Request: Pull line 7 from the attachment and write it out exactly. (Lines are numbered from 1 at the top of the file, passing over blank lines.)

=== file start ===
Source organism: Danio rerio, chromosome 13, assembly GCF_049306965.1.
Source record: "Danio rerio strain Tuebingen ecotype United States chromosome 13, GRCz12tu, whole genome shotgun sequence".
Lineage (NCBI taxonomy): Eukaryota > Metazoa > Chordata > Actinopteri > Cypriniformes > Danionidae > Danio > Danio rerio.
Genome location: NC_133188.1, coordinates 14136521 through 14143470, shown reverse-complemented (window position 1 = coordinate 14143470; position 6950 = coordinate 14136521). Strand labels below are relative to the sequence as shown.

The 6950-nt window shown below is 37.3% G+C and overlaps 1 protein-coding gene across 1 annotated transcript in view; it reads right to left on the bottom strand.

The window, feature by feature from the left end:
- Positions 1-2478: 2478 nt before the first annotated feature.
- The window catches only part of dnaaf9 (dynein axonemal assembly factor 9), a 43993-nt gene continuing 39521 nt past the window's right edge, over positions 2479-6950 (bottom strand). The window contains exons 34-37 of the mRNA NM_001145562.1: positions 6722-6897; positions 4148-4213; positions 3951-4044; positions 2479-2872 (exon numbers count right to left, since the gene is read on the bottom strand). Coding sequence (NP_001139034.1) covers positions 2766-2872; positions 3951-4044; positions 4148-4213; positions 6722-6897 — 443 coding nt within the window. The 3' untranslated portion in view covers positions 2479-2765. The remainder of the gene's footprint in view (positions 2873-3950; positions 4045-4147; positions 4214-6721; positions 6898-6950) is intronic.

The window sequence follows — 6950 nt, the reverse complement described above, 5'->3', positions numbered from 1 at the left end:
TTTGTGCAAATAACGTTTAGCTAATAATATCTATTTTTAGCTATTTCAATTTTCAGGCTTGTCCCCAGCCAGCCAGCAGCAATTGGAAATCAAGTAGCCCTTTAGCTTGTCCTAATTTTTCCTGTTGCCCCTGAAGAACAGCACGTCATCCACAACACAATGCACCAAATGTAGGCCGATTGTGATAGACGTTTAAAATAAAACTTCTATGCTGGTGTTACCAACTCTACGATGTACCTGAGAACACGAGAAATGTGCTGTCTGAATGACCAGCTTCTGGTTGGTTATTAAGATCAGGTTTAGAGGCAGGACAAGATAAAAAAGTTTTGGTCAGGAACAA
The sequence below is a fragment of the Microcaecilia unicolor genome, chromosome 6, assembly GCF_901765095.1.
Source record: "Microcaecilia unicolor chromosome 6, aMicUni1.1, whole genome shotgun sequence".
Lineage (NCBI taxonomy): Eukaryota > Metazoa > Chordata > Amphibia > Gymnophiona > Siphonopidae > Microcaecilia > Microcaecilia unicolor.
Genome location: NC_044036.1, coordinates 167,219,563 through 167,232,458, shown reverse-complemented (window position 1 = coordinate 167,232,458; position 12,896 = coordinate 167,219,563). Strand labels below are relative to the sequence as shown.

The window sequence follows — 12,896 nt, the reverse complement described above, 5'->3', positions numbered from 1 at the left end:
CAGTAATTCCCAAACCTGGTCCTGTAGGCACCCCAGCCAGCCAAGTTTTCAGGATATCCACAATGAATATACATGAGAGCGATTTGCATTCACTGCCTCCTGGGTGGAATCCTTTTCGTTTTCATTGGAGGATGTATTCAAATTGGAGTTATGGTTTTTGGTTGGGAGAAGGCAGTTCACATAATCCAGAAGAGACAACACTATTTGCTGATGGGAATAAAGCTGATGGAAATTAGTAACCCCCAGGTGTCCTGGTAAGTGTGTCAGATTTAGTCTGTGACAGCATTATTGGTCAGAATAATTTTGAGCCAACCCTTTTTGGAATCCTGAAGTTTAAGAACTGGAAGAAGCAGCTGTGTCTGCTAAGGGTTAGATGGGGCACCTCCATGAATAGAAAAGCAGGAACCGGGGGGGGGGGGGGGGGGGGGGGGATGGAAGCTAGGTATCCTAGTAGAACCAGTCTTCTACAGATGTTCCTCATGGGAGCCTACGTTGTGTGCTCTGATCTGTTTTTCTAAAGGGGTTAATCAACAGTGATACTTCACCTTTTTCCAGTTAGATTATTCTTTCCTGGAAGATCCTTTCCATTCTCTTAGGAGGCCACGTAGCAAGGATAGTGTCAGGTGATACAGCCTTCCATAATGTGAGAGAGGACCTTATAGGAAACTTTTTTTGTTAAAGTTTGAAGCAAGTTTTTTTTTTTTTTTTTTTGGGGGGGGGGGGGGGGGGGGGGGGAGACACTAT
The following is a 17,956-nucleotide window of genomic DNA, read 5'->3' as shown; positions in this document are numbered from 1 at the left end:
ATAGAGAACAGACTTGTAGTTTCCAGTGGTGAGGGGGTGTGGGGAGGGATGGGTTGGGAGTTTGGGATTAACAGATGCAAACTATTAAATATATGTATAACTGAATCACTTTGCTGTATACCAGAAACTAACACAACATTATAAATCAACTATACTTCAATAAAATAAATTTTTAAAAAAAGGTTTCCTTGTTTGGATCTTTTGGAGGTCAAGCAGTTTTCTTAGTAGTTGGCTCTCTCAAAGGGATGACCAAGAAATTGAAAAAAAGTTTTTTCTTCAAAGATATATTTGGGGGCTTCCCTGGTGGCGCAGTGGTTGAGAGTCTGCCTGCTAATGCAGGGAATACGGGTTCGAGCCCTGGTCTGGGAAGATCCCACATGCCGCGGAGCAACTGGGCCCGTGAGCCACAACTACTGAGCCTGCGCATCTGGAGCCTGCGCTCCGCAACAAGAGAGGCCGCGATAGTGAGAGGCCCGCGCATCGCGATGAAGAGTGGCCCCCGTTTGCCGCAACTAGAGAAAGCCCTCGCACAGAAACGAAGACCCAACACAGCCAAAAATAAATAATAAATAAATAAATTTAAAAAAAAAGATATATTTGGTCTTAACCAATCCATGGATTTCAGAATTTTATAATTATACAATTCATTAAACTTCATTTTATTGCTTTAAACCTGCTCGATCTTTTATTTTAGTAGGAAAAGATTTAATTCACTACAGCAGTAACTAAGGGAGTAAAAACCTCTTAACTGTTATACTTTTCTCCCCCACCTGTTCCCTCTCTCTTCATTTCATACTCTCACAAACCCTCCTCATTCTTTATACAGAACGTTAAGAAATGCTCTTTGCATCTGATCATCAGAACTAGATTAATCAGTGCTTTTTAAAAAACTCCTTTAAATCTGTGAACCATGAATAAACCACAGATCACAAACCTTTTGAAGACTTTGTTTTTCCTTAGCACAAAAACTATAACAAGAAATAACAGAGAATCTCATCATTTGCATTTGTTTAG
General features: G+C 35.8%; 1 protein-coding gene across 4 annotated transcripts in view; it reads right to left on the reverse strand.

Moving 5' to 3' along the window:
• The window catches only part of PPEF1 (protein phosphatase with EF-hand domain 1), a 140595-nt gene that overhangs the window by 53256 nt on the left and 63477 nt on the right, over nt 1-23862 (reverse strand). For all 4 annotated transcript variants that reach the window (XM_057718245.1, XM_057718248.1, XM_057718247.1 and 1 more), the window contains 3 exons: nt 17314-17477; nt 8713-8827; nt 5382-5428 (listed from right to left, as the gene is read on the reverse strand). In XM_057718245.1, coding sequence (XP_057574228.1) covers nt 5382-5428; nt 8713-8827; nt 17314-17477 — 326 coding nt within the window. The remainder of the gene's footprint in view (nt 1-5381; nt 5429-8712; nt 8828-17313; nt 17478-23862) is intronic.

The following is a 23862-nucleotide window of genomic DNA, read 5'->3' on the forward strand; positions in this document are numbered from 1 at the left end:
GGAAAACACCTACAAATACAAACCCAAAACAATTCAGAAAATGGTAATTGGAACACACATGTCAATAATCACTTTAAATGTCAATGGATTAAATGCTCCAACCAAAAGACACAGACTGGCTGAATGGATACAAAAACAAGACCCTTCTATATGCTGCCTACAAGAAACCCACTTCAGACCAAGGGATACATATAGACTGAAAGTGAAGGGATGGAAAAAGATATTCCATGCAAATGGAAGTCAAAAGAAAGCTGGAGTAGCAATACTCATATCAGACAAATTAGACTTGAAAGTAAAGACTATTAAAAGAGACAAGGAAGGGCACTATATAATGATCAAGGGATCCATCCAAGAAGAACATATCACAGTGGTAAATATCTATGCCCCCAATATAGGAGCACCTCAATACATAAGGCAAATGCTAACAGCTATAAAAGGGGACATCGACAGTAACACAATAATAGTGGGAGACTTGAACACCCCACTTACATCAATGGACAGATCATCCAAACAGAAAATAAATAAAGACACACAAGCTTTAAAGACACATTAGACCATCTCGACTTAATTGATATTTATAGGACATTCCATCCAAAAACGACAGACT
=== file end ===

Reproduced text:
- Positions 1-2478: 2478 nt before the first annotated feature.